Friday, March 21, 2014

The gentrification conundrum (II)

(Artist Theora Kvitka lives in Chicago.
Used by permission.)

My last few posts have wrestled with issues of economic opportunity and diversity in America. One strategy for achieving both is to attract businesses and middle-class residents into areas, like central cities and older suburbs, that have long suffered from disinvestment and "white" flight. When things work out, it means life in the ol' municipal tax base, as well as connection and opportunity for poorer residents.

Often, however, the downside of gentrification is that increasing demand for real estate raises the price of housing (not to mention business rents), putting the squeeze on current occupants. San Francisco, where this is happening to an unusual degree because of the technology boom, got some attention last winter, but the issues are more widespread than just the new home of Google.

Denver's Five Points neighborhood, recently profiled in WeCreateHere by local media star Ben Kaplan, is an example of a gentrifying neighborhood. Through the middle of the 20th century, it was a vibrant music center and Denver's most prominent black neighborhood. Through the last half of the century, it went into a dramatic death spiral familiar to many cities with similar stories to tell of working class neighborhoods with no work. More recently, with a combination of federal government, city and private investment, the neighborhood is rebuilding. Population growth has inspired new real estate development, and retailers have cautiously followed, including the formation of a Five Points Business District about five years ago. Statistics for the neighborhood published by the Piton Foundation tell an interesting story, though: Non-Latino white births went from 26 in 2000 to 70 in 2010, while Latino births declined from 125 to 36, and black births declined from 53 to 25. The neighborhood, which is now majority white, seems to have offloaded a good bit of its non-white residents. Where did they go? Gentrification does little for poor residents if it means they have to move to a different neighborhood.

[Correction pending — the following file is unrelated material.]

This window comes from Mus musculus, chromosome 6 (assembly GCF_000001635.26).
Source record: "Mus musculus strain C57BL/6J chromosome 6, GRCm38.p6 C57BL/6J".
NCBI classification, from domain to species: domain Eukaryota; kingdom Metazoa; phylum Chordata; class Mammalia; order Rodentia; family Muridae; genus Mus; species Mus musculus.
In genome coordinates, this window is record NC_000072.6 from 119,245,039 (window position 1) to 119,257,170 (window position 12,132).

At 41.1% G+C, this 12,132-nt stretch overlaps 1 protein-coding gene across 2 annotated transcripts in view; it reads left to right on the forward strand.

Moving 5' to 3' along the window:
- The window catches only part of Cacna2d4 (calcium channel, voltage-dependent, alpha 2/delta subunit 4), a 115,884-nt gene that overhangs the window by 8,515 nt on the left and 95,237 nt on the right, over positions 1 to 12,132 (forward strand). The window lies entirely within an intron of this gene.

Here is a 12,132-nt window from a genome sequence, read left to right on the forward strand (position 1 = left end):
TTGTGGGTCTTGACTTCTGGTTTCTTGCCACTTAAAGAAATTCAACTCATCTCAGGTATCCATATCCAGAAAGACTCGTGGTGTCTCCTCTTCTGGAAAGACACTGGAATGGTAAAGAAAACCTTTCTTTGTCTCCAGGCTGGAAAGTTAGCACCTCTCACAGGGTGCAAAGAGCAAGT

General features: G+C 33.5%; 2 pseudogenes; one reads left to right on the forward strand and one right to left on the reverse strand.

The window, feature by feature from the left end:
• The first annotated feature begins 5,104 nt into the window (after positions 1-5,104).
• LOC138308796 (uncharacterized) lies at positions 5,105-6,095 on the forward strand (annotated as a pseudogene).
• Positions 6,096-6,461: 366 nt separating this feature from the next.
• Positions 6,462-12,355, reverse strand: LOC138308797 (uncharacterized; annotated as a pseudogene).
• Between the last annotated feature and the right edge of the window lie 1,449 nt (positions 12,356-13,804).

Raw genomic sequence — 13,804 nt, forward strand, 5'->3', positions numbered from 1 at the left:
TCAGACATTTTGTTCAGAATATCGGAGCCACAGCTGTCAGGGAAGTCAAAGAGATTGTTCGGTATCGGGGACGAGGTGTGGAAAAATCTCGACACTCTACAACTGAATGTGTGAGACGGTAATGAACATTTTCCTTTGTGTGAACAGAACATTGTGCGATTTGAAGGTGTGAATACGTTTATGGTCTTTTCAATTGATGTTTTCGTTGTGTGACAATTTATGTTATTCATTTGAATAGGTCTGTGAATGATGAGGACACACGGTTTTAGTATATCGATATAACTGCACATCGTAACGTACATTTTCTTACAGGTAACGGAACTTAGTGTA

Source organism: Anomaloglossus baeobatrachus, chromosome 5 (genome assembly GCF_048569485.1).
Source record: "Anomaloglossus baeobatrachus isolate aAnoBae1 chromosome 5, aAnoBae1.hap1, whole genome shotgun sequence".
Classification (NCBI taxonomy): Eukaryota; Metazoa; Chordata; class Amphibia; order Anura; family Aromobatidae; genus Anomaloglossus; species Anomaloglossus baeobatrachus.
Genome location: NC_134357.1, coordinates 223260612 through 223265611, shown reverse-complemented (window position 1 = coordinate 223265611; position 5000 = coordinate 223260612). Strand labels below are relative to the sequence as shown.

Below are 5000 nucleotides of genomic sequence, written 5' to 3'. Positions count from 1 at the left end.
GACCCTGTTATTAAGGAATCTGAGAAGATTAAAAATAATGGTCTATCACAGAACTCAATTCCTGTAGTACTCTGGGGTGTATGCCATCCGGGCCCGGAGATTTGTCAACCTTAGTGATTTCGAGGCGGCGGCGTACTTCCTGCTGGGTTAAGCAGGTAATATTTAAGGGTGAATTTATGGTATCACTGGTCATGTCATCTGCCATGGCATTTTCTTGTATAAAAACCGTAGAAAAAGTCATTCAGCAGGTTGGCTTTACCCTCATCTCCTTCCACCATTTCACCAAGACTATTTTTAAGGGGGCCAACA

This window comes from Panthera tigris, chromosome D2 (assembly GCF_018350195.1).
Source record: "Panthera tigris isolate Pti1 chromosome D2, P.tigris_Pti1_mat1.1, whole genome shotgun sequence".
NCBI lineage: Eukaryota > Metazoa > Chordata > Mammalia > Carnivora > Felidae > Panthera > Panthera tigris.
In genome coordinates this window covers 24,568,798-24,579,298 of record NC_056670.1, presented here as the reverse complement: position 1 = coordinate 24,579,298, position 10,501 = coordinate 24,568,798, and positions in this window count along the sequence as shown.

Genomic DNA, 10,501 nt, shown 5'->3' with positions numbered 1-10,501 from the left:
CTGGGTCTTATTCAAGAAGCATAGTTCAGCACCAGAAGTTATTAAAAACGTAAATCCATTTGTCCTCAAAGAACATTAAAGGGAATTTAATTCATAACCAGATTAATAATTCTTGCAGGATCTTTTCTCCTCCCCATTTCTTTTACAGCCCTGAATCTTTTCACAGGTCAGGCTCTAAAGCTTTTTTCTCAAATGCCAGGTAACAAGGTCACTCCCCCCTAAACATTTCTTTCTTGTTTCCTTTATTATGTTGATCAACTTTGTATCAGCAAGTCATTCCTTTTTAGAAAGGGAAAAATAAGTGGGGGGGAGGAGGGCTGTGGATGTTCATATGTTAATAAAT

(Note: Ben Kaplan reports the specific development he profiled, Benedict Park Place, consists of rental housing with eligibility capped by income. That may be part of the solution to not chasing the poor away from gentrifying neighborhoods.)

Some cities are trying to mitigate the negative effects of gentrification through public policy. Earlier this month the New York Times reported on such attempts in Philadelphia, where a middle class influx has caused a surge in property values. One man's $45,000 house is now assessed at $250,000; another woman whose house was assessed at $90,000 is now assessed at $281,000. City Council president Darrell L. Clarke said, "We feel the people who toughed it out should be rewarded. And we feel it is incumbent upon us to protect them." Boston city council member Stephen J. Murphy presented a similar perspective: "Property values are increasing exponentially, and longtime homeowners are victims of the success story" (quotes from Williams, cited below).

So Philadelphia is limiting property tax increases for longtime residents. (There is an application process; the eligibility of the two homeowners in the previous paragraph was uncertain at press time.) Boston will allow 10-year residents whose property taxes have dramatically risen to defer payments until they sell their homes. Pittsburgh and Washington face similar issues, and according to the Times article may be considering similar policies.

It's a tricky business, this. For one thing, the targeted nature of the policies seems practically to beg you to look for loopholes. (The whole San Francisco thing blew up because owners were tearing rent-controlled buildings down so they could build new, uncontrolled residences. Loophole.) For another, the story of central cities in the last 50-75 years has been their abandonment by people with money. As Andres Duany and colleagues argue (Suburban Nation (2000), p. 173):
[T]he challenge faced by most center cities today is not to provide affordable housing--which they typically supply at alarming ratios, thanks to public subsidies--but to create a market for middle-class housing. Cities, after all, cannot flourish without taxpaying residents. For this reason, city planners charged with the task of revitalizing a downtown have little choice but to encourage gentrification...
They worry that limiting the rise in tax assessments, as Philadelphia and Boston are currently pondering, "can prevent home and business owners from obtaining building improvement loans."